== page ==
The long road to language learning success

language learning

It takes a long time to learn a language. I have sometimes compared language learning to an upside down hockey stick. There is an initial quick steep climb, followed by a long straight period when we are often not aware of our progress. That early climb, when something unintelligible all of a sudden becomes meaningful to us, is most gratifying. The long road to fluency, slowly acquiring new vocabulary and new habits, requires a lot of determination and perseverance.

One of my Youtube viewers, atf300t, left the following comment on one of my videos:

“When you start learning a new language, your progress is quite noticeable — you knew nothing and now you can understand simple text and slow speech. However, after some time, it may appear that you do not make any progress. At this point, majority of extrinsic motivated individuals often become demotivated and stop learning.”

He went on to say, in a comment to another video:

“I do not think it’s correct to say that immigrants who go to those language schools are not motivated. If they were not, they would not go there. They may have plenty extrinsic motivation – chances for a better career, earn more money, etc, still they do very poorly. What they lack is intrinsic motivation to learn the language. Only _intrinsic_ motivation makes one a successful autonomous learner.”

Extrinsic:

Adjective
  1. Not part of the essential nature of someone or something; coming or operating from outside.

Intrinsic:

Adjective
  1. Belonging naturally; essential.

 

 

So what does this mean?

It means that if you are trying to learn a language for someone else, or for some objective outside yourself, e.g. to get a better job, to improve your pay, to please someone else etc., you are likely not to stay the course. You will start to waiver along the long road to fluency and you won’t get there.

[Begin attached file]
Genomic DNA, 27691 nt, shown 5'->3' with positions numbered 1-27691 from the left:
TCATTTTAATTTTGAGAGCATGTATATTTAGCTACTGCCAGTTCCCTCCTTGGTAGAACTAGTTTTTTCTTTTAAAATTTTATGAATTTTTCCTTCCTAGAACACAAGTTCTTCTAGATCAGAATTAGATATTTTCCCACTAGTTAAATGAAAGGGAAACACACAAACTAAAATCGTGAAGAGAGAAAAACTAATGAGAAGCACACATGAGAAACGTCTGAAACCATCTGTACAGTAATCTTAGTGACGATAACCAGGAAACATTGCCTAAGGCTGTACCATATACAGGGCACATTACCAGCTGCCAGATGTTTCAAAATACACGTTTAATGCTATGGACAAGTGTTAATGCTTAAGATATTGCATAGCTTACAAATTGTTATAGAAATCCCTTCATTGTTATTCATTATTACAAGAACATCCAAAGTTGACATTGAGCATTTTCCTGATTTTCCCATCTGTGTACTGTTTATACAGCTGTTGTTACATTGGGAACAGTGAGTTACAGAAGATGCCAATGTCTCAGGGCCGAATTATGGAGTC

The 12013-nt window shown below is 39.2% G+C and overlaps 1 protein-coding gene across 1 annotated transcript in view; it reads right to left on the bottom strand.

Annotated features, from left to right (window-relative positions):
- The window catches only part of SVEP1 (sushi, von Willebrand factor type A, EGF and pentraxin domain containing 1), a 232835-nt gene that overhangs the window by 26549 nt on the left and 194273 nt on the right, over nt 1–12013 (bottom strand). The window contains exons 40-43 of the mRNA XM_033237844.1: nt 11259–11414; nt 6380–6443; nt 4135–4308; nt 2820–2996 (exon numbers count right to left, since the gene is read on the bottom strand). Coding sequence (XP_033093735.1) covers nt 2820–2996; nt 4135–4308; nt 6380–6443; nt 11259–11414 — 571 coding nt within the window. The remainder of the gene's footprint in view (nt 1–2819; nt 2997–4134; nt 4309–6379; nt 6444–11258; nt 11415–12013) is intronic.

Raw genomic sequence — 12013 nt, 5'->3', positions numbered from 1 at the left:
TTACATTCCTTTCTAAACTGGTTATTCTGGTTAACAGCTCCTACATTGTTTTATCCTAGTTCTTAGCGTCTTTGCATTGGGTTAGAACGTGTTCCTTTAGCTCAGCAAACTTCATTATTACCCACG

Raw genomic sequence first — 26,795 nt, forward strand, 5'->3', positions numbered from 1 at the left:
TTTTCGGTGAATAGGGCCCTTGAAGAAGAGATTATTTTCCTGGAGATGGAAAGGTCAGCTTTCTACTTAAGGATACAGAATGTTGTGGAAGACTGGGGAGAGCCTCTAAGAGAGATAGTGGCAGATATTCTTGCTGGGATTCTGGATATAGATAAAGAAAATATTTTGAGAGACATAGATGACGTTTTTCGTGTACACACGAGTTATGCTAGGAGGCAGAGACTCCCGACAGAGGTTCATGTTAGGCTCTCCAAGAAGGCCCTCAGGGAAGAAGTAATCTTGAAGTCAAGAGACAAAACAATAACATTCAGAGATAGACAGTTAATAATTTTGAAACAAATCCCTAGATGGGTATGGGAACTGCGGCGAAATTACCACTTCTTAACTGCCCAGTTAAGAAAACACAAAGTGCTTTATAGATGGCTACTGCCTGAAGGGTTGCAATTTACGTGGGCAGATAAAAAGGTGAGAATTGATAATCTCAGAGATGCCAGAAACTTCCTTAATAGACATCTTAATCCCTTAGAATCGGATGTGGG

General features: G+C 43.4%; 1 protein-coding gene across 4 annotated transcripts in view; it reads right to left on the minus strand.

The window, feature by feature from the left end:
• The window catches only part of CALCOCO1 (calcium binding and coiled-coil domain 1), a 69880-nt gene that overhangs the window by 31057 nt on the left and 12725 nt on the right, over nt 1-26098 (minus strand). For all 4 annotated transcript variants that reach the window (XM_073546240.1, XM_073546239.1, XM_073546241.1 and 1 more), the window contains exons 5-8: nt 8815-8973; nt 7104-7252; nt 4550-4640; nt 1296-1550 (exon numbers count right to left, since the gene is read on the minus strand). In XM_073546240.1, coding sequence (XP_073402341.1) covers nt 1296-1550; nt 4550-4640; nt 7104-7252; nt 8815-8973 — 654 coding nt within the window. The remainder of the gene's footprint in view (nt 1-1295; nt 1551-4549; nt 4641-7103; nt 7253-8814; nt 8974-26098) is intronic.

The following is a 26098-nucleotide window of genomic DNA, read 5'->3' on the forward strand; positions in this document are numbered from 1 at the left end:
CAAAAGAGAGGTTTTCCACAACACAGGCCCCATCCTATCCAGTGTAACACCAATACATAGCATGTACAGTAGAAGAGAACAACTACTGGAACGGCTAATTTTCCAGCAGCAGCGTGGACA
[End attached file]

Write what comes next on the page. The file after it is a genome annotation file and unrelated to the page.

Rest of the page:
If, on the other hand, the desire to learn the language comes from within, if you truly like the language and if you enjoy learning it, then you will stay the course and eventually achieve your goal.

There are things that you can do to increase your intrinsic motivation. Ideally the language interests you for its own sake. But what if the language and culture don’t interest you, but you have to learn it anyway? My advice is to try to find some small aspect of the language or culture that does interest you. Work at it. Your taste for the language can be developed. It is a long road to fluency, so you are best advised to find a way to make the process enjoyable.

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3 comments on “The long road to language learning success

That’s true for many things and that’s also why language learning at school rarely proves effective. We are humans, we need to find interest in ourselves to learn a language. When a country as a whole doesn’t interest me, then I do as you suggest, I focus on something specific, like movies or songs.

I really like this thought of intrinsic motivation, it’s beautiful. But I can’t agree with it completely.

This kind of intrinsic motivation is what a polyglot needs who seemingly learns languages for the sake of it. And it’s extremely difficult to acquire.

It would also mean that very few people would be able to successfully learn a new language.

IMO if you just want to learn another language (and not become a polyglot) then you need some kind of motivation coming more from the outside, i.e. a reason to actually learn that language. This can be anything like having a solo trip planned to China in a year or having girl or boy friend from Spain etc. Negative ones work better. A solo trip to China without speaking any Chinese may make you quite afraid of not being able to “survive”. So that’s a good one if you don’t underestimate the situation you’re going to be in.

A big reason that people stop learning a language is that in their eyes the benefits of learning one no longer outweigh the disadvantages. The struggle isn’t worth speaking another language anymore.

The same goes for the immigrants. They stop because after having spent a while in the country they see it’s not that necessary to speak the language. Especially if they hang out with folks from their own country. In their eyes, the outside need to learn the language has diminished and the benefits or learning the language no longer outweighs the disadvantages of doing so. So there you have your demotivation.

If this happens they aren’t lost of course, but they’ll need to find a way to increase their perception of the benefits of learning another language.

That’s my two cents. Hope it adds something to the discussion. It’s a rather abstract subject so we’re never going to nail it exactly.

That’s really true. Before learning a language, it is important to learn to love it.
This love is the best motivation and the energy we need to keep learning without tiring. We adopt a positive attitude and focus on the benefits of learning the language. From time to time I stop and focus on my achievements. That helps me realize how much I progressed!

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